The Opening Door to Government Transformation

When the elections are over, a new crop of leaders will face the same old challenges. Let's hope they will approach those challenges with new thinking.
by , | October 15, 2012

Next month's elections will bring a lot of new faces to the ranks of government leadership, inspiring hope that this time around something different will take place in our efforts to transform government to be more efficient and effective. This transformation is needed now more than ever: A booming economy does not appear to be on the horizon to swoop to the rescue, so the challenges of tight dollars and expanding citizen needs aren't going anywhere soon.

These new leaders will face two options: admit defeat and cut, cut, cut, or look at the challenges through a different set of lenses.

As a career business executive and management consultant all too familiar with many cycles of this reality, I know exactly where I would start if I were a newly elected government leader. Just as any successful CEO would do, I would start by getting tightly focused on what matters the most. Here are the first five things I would do to set in motion real government transformation:

1. Establish a clear set of goals with measurable outcomes.

2. Set improvement targets to focus resources and innovation.

3. Launch specific initiatives to make improvements.

4. Define clear ownership and accountability for results.

5. Report results regularly, honestly and publicly.

Experienced leaders know that success is a matter of focus--deciding that some things are simply more important than others. In tough times, focus gets our eyes on what we prize and forces us to set aside secondary opportunities. When we create measurable outcomes, we use measures as feedback mechanisms to validate what is working and what is not. Can you imagine playing basketball without a scoreboard? Yet too often in government there's no concrete evidence of effectiveness.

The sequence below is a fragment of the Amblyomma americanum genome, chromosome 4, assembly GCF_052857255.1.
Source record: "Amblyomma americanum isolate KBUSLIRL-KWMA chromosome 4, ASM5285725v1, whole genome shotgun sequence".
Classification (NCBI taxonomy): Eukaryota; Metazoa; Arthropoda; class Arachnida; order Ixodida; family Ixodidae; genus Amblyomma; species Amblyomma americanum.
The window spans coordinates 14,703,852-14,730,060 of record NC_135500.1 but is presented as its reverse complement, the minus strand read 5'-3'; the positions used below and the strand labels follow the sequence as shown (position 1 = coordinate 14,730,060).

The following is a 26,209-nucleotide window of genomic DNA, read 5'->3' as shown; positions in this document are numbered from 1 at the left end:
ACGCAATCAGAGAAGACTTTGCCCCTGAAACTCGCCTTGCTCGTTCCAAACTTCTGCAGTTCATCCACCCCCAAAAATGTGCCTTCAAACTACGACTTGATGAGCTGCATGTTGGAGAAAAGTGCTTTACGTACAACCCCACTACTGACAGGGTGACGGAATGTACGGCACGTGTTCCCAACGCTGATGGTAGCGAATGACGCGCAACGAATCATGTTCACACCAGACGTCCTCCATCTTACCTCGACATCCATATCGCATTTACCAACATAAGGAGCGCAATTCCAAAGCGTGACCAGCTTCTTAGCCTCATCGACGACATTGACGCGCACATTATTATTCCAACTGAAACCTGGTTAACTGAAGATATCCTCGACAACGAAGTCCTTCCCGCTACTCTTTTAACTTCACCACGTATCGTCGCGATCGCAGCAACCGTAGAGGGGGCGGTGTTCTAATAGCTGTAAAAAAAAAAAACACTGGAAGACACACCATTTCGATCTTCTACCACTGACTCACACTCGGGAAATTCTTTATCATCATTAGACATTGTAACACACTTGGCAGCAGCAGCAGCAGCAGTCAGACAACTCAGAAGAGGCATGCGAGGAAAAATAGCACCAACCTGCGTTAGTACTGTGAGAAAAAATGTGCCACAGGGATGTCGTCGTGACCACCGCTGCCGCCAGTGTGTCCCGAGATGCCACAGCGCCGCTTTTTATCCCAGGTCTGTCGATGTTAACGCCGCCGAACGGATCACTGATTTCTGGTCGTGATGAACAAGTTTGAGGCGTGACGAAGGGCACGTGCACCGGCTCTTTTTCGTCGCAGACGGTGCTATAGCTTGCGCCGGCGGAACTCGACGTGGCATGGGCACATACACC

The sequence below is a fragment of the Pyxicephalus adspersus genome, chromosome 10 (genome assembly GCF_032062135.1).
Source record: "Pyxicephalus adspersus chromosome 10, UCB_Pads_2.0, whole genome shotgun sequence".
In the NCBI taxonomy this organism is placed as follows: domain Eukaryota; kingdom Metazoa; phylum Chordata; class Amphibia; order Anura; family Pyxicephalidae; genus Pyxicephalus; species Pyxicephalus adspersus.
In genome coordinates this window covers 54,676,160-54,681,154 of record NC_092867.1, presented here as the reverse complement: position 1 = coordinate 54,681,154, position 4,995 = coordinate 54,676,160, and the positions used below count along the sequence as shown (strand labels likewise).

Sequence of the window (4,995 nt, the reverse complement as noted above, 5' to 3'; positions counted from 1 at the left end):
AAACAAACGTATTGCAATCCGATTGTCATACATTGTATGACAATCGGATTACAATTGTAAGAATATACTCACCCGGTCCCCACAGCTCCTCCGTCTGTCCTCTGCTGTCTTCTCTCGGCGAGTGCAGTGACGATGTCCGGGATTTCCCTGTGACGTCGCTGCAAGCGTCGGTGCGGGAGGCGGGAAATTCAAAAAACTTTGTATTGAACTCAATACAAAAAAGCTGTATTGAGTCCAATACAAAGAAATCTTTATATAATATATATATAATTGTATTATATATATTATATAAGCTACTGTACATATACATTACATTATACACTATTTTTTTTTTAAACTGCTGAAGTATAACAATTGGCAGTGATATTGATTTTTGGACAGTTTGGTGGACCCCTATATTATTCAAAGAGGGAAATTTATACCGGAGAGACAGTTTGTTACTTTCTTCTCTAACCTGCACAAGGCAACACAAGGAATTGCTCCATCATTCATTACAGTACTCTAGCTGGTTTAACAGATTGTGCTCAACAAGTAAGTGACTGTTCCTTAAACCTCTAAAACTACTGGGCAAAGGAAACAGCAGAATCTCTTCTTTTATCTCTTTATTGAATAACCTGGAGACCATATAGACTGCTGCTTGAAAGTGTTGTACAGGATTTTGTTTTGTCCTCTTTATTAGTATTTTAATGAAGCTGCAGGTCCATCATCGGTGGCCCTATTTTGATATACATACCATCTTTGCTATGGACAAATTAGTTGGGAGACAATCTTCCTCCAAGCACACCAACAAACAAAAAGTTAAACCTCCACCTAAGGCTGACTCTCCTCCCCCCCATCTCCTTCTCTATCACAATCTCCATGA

Once our focus was clear, I would establish improvement targets to challenge the organization. Improvement targets get us to think differently about how we get the work done. Targets give us the incentive to study what others have done and to dig in deeply into how we do things today. In the end, the targets inject new energy into the work we must do well.

With targets in place, I would charter specific initiatives to meet those targets. The initiatives legitimize improvement and open the door to innovation. Initiatives give permission for many of the ideas that already exist but have never been given a home.

But initiatives need clear ownership and accountability. Someone needs to be responsible for driving the effort and delivering the results. That someone needs the resources necessary to be successful, because accountability without authority is meaningless.

Finally, it's essential to report results and do so with complete transparency. That's simply because success and struggle both are rich with lessons. Falling short is not the same as failure; it just means there is more work to do.

Government transformation demands leadership--leadership that knows that what we need more than ever is real results. Here's hoping that this year's elections will produce a fresh crop of just that kind of leaders.

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